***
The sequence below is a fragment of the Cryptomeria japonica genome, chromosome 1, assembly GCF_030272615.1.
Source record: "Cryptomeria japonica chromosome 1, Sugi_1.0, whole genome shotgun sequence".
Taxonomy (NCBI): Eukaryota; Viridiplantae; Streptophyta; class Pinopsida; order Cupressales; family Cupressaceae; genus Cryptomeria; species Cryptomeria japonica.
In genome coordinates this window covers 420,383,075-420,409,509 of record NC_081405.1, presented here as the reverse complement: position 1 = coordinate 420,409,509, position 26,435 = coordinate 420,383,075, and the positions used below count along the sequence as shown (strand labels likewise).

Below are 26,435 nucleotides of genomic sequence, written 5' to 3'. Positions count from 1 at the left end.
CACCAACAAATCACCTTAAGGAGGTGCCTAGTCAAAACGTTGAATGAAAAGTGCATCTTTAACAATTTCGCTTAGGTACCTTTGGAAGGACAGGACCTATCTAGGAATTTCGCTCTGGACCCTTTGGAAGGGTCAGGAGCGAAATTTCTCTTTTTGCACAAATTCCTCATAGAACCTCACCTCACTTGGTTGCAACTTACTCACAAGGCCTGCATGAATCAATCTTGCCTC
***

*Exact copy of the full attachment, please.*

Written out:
The sequence below is a fragment of the Cryptomeria japonica genome, chromosome 1, assembly GCF_030272615.1.
Source record: "Cryptomeria japonica chromosome 1, Sugi_1.0, whole genome shotgun sequence".
Taxonomy (NCBI): Eukaryota; Viridiplantae; Streptophyta; class Pinopsida; order Cupressales; family Cupressaceae; genus Cryptomeria; species Cryptomeria japonica.
In genome coordinates this window covers 420,383,075-420,409,509 of record NC_081405.1, presented here as the reverse complement: position 1 = coordinate 420,409,509, position 26,435 = coordinate 420,383,075, and the positions used below count along the sequence as shown (strand labels likewise).

Below are 26,435 nucleotides of genomic sequence, written 5' to 3'. Positions count from 1 at the left end.
CACCAACAAATCACCTTAAGGAGGTGCCTAGTCAAAACGTTGAATGAAAAGTGCATCTTTAACAATTTCGCTTAGGTACCTTTGGAAGGACAGGACCTATCTAGGAATTTCGCTCTGGACCCTTTGGAAGGGTCAGGAGCGAAATTTCTCTTTTTGCACAAATTCCTCATAGAACCTCACCTCACTTGGTTGCAACTTACTCACAAGGCCTGCATGAATCAATCTTGCCTC